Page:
Jose Rizal: Travels and Adventures

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Before reaching Madrid to pursue his medical career in 1882, Jose Rizal had many stopovers. He visited the progressive English colony of Singapore, traversed the historic waterway of Suez Canal via the steamship Djemnah, reached the Italian city of Naples, disembarked at the French port of Marseilles, then took a train to the historic city of Barcelona. His Filipino schoolmates from the Ateneo Municipal threw a party as they welcomed his arrival. In Barcelona, Rizal wrote his first essay on a foreign soil – the “El Amor Patrio” (Love of Country) – which he sent to his friend, Basilio Teodora, an editorial staff member of the Diariong Tagalog. By the end of 1882, Rizal decided to leave Barcelona for Madrid.

Rizal lived a frugal life in Madrid, strictly budgeting both his (1) money for food, clothing and school materials; and (2)time for his studies and social life. He joined the Circulo Hispano Filipino and wrote the poem, Me Piden Versos (They Asked Me for Verses). In 1884, Rizal made a splendid speech which saluted two Filipino masters of painting, Juan Luna and Felix Resurreccion Hidalgo, in a banquet held at the National Exposition of Fine Arts. He met and almost fell in love with Consuelo Ortiga y Rey if not for his engagement with Leonor Rivera and his friendship with Eduardo de Lete who had a romantic feeling for Consuelo.

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Second Travel

Realizing that his family's and friends' safety were at risked; and that his fight against the Spaniards have better chance of winning if he'd stay abroad, Rizal, six months after, finally decided to sail back to Europe. Before his departure, a friend from Lipa City, Batangas asked of him a poem dedicated to the industrious workers in their town. Privileged, Rizal wrote the Himno Al Trabajo (Hymn to Labor).

A glance of East Asia

On February 3, 1888, for the second time, Rizal sailed to Hongkong as a frustrated being who wanted the utmost reform in his native land. Terrero’s former secretary, Jose Sainz de Varranda, followed Rizal in the said British colony, and was believed to be commissioned by the Spanish authorities to spy on the hero. After almost three weeks, on board the American steamer, Oceanic, he left Hongkong and sailed to Japan where he was invited by Secretary Juan Perez Caballero to live at the Spanish Legation. His instinct told him that it was a bait – a way for the Spanish officials to keep track of his activities. And since it was economical to stay at the legation and he believed that he had nothing to hide, he accepted it. Rizal was impressed by the scenic Japan and had keenly observed the life, customs and culture of the people. He had fallen in love not only with the view but more to its women, particularly with the 23-year old O-Sei-San (a.k.a. Usui Seiko).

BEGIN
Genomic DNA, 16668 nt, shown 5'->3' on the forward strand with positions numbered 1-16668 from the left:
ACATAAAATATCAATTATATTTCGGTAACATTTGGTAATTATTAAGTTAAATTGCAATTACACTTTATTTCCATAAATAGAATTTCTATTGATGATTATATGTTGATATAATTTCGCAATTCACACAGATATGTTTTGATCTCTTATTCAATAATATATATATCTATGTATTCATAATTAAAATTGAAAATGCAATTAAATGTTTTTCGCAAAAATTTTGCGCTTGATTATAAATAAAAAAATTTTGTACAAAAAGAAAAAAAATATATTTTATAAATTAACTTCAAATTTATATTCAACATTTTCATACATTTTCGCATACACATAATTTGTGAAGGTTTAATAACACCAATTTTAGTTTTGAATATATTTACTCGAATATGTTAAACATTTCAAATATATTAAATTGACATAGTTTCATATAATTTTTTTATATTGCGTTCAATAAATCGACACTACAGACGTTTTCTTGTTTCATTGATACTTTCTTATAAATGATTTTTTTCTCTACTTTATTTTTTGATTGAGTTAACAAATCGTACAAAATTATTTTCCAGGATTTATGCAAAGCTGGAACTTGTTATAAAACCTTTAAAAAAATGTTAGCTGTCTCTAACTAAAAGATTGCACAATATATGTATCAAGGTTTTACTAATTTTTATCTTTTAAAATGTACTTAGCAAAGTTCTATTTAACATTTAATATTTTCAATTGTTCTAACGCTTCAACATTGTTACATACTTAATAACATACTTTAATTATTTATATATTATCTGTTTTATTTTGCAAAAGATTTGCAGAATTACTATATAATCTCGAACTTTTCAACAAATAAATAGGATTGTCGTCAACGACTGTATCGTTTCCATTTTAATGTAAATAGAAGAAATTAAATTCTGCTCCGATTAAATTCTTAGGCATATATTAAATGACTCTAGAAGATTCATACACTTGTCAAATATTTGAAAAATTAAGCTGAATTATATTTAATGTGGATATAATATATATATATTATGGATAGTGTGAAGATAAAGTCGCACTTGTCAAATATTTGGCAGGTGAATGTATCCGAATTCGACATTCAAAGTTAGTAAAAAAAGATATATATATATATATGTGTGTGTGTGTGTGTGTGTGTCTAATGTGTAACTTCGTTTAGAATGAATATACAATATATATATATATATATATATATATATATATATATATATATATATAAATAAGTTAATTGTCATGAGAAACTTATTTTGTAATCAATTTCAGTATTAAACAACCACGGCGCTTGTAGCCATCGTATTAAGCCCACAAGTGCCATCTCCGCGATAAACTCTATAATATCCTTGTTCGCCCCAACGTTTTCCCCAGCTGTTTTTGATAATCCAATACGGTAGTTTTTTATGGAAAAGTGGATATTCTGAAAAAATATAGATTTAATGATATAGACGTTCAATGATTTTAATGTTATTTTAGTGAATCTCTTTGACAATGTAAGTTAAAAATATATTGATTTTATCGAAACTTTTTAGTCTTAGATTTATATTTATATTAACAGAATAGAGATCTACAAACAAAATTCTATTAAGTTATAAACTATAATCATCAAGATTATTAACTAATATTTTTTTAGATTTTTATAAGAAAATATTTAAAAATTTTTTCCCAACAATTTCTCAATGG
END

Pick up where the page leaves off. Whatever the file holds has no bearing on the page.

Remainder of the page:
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References

  • Ancheta, Celedonio A. Jose Rizal's Life and His Complete Works. Diliman, Quezon City: National Bookstore, Inc., 1977.
  • Bantug, Asuncion Lopez-Rizal. Indio Bravo: The Story of Jose Rizal. Manila: Tahanan Books, 1997.
  • Guerrero, Leon Ma. Rizal:The First Filipino. Manila: National Historical Institute, 1987.
  • Reminiscences and Travels of Jose Rizal. Manila: National Historical Institute, 1977.
  • Hernandez, Jose Ma. Rizal's Poetry and Drama. Rizal as an Internationalist. Papers read at a symposium sponsored by the UNESCO Commission on the Philippines. Manila: National Historical Institute, 1980.
  • Sta. Maria, Felice Prudente. In Excelsis: The Mission of Jose P. Rizal – Humanist and Philippine National Hero. Makati City: Studio Five Designs, Inc., 1996.
  • Zaide, Gregorio F. Jose Rizal: Life, Works and Writings. Reprint, Mandaluyong City: National Bookstore, Inc., 2005.
  • National Historical Institute. A Rizal Anthology – Trilingual Edition. Manila: National Historical Institute, 1994.
  • National Historical Institute. Writings of Jose Rizal: Rizal's Poem. Vol.III, Book 1. Manila: National Historical Institute, 2002.

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